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HIRA under fire for ‘selling personal data’ to private insurers
  • By Song Soo-youn
  • Published 2017.10.30 15:42
  • Updated 2017.10.30 16:18
  • comments 1

The Health and Insurance Review & Assessment Service has come under fire after a lawmaker revealed that the state-run body allegedly sold personal health and medical data to private insurance companies.

According to Rep. Jung Choun-sook of the ruling Democratic Party who received a report from the HIRA, the state agency sold 52 “sample data sets” to eight private insurers and two private insurance research institutes from July 2014 to August 2017.

Each data set was priced at 300,000 won ($267). The eight insurance firms are AIA Life Korea, KB Life Insurance, KB Insurance, Lotte Non-Life Insurance, Mirae Asset Life Insurance, Hyundai Life Insurance, Heungkuk Fire and Marine Insurance and SCOR Korea, and the two private think tanks are Korea Insurance Development Institute and the Korea Insurance Research Institute.

Sample data sets are collections of data derived from a reference group, which contains de-identified information about gender, age, insurer codes, total amount of insurance payment and outpatient prescriptions. Each standard dataset contains 1-1.4 million individuals' information.

Before providing the standard data sets, the HIRA received written pledges from the private insurers that they will not use the data for any other purpose than academic studies.

However, when a private insurance company requested such data for business purposes such as “development of the company’s risk ratio,” the HIRA went ahead and sold the data.

KB Life Insurance purchased the data for “calculating a risk ratio to study and develop an insurance product.” Hyundai Life Insurance requested and received the data from the HIRA for “developing the company’s risk ratio.”

However, the National Health Insurance Service, owning the same data with the HIRA, does not provide any standard data set to a private insurance company. The NHIS says it is because “private insurers might make bad use of people’s health insurance and medical data to discriminate against certain subscribers with certain diseases, previous records of having a disease or other risk factors."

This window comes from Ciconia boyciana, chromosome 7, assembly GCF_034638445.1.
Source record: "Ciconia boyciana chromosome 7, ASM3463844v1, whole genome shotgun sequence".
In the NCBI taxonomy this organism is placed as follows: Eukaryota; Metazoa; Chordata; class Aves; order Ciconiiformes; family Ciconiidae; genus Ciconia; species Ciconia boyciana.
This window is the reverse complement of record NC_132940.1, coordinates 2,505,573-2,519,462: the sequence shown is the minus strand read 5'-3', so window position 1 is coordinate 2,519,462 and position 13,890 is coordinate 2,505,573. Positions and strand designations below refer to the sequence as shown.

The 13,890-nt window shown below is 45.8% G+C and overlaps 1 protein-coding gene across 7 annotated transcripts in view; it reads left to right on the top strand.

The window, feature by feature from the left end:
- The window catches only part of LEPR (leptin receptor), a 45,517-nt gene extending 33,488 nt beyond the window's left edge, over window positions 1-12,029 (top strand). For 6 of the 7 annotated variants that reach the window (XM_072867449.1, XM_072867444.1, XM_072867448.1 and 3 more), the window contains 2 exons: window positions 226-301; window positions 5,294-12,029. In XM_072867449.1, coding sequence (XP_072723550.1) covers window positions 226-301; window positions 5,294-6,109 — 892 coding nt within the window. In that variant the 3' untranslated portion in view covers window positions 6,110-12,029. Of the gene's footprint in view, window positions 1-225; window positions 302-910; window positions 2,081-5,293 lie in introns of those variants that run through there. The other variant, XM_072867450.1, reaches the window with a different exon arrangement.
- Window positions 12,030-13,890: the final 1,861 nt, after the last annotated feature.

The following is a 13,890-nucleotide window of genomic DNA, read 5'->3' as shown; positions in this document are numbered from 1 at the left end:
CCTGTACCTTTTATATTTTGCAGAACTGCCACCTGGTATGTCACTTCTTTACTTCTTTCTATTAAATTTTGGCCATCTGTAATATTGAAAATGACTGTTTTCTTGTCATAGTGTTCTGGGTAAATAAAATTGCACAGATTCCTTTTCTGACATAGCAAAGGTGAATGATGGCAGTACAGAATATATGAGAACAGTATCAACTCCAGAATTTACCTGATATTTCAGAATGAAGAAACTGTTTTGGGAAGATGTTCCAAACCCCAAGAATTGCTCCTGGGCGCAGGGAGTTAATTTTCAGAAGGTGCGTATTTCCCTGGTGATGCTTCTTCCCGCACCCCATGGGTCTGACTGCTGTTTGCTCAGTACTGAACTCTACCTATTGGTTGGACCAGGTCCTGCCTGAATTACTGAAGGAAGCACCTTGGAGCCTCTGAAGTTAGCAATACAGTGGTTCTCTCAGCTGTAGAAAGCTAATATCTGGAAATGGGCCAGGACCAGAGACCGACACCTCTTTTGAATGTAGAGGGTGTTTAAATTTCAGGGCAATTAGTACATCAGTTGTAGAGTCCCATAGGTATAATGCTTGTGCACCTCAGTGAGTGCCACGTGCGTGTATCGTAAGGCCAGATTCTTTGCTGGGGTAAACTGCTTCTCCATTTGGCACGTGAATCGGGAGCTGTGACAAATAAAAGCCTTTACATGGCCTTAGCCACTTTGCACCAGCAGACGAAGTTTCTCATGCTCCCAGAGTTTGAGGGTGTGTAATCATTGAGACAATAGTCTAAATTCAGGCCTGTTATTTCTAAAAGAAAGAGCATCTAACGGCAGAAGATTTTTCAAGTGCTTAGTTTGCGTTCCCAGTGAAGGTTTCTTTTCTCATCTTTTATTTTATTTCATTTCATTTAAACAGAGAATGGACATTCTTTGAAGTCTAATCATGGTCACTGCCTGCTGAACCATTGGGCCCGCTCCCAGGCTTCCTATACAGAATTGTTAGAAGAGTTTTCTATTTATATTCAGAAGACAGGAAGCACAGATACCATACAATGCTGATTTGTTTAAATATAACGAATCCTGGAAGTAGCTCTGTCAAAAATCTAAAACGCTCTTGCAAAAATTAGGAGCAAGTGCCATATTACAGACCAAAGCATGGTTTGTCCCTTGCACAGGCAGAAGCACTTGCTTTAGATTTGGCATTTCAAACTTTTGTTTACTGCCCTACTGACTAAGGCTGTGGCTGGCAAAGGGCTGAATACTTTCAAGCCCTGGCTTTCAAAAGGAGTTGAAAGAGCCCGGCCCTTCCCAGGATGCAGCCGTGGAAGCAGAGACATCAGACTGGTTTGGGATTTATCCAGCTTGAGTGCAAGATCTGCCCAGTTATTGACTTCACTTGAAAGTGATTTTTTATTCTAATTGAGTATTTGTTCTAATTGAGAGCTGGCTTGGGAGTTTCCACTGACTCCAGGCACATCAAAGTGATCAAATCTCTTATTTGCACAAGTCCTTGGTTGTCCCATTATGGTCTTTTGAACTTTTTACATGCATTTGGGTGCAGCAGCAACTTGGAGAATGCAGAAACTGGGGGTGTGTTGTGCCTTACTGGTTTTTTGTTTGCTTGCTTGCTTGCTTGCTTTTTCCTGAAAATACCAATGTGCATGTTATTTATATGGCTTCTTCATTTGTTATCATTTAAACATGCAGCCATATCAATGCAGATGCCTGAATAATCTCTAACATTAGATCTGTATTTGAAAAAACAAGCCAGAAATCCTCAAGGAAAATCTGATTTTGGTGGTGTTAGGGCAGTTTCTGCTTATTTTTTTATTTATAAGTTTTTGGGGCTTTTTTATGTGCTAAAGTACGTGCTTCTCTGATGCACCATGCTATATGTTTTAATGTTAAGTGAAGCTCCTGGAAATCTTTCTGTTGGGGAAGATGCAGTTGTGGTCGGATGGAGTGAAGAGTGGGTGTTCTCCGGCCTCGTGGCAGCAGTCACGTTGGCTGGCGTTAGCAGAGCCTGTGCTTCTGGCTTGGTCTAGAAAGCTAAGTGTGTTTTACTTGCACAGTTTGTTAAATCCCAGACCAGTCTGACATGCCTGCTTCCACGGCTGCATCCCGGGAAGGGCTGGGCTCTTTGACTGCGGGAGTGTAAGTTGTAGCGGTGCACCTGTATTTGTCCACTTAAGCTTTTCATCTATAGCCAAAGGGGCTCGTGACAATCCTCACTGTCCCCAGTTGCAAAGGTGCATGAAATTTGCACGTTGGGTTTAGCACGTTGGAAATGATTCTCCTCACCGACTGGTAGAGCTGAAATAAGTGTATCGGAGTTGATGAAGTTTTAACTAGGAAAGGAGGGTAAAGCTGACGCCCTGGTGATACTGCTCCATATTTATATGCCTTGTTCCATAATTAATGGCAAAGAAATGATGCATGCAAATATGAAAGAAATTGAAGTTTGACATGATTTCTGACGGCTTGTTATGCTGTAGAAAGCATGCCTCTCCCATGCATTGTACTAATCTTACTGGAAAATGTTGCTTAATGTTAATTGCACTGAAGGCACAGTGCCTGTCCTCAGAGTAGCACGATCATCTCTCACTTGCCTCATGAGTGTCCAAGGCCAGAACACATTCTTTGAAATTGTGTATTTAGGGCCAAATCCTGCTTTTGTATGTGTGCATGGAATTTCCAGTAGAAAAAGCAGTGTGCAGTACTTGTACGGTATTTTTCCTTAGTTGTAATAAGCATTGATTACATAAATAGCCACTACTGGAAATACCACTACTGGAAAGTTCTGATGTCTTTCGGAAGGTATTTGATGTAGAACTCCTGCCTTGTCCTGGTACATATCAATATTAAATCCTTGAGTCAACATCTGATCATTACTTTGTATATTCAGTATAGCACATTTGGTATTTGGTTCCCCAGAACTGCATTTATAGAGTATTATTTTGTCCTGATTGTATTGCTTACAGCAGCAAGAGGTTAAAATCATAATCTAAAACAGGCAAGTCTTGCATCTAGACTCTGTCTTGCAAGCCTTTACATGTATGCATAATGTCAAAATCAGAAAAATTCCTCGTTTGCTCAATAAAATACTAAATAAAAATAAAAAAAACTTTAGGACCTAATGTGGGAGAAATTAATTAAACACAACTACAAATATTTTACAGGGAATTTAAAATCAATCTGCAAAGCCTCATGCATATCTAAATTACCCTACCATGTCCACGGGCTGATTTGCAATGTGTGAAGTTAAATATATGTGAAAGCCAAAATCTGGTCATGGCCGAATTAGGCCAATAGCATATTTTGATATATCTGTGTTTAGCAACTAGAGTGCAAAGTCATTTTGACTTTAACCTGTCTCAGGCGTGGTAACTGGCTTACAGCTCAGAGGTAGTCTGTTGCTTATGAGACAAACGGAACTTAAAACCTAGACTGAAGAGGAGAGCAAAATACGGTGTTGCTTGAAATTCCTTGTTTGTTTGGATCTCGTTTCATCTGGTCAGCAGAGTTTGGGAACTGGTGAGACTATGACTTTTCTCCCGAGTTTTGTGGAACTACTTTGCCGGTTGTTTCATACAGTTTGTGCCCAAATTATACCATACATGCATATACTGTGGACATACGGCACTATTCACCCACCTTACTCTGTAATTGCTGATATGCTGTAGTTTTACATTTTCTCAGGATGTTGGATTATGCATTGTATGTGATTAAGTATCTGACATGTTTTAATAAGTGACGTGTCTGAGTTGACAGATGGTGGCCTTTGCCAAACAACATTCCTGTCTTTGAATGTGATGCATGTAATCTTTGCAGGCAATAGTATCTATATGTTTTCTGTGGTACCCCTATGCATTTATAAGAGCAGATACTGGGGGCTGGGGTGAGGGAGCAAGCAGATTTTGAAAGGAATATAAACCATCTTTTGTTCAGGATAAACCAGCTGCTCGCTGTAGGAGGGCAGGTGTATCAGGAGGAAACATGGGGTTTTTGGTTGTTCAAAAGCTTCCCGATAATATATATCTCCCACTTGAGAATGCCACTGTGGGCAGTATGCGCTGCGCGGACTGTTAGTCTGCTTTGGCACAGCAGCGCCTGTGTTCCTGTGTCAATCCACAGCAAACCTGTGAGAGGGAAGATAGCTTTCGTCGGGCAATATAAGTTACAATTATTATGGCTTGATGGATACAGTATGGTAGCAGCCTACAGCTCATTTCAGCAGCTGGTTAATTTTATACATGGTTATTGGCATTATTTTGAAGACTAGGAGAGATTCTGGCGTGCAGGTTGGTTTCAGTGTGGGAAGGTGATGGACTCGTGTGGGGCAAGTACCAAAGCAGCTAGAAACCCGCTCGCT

HIRA’s sale of individual health data immediately met with severe criticism from the medical industry and civic groups who called the act, “big data business.”

The People’s Solidarity for Participatory Democracy and the Free Health Care Campaign Center said that the government should reconsider its push for big data business in the public healthcare at a news conference in Seoul, Monday.

The previous Park Geun-hye administration announced guidelines in June 2016 to de-identify personal information to facilitate the big data industry and allow such information to be used and distributed without the information owner’s consent, on the condition that the information is reformatted with pseudonymization, anonymization, and data suppression.

“HIRA’s absurd leakage of personal information is just a tip of an iceberg. Evils from the public healthcare big data projects, which were recklessly carried out for the past several years, have not surfaced enough yet,” they said. “The big data project in the public healthcare system should be thoroughly re-considered to check its purpose, safety, and effectiveness.”

The Health Right Network, the Citizens’ Coalition for Economic Justice and the Korea Organization for Patients’ Group also released a joint statement, saying private insurance companies want to purchase health information of their subscribers because they want to use it to block subscriptions from certain people and refuse to pay insurance benefits.

“HIRA sold the big data on health to the private insurers and helped them make profits,” they said.

A group from the medical industry even claimed that HIRA should be legally responsible for selling the information.

“HIRA should apologize to the public for selling their medical information to for-profit insurers,” the Korean Medical Association, a group of physicians, said. The KMA demanded an investigation by the prosecutors.

The Korea Medical Clinic Association also said, “HIRA has become the first state-run institution in the world to sell patients’ medical information to private insurance companies,” also demanding it to take legal responsibility.


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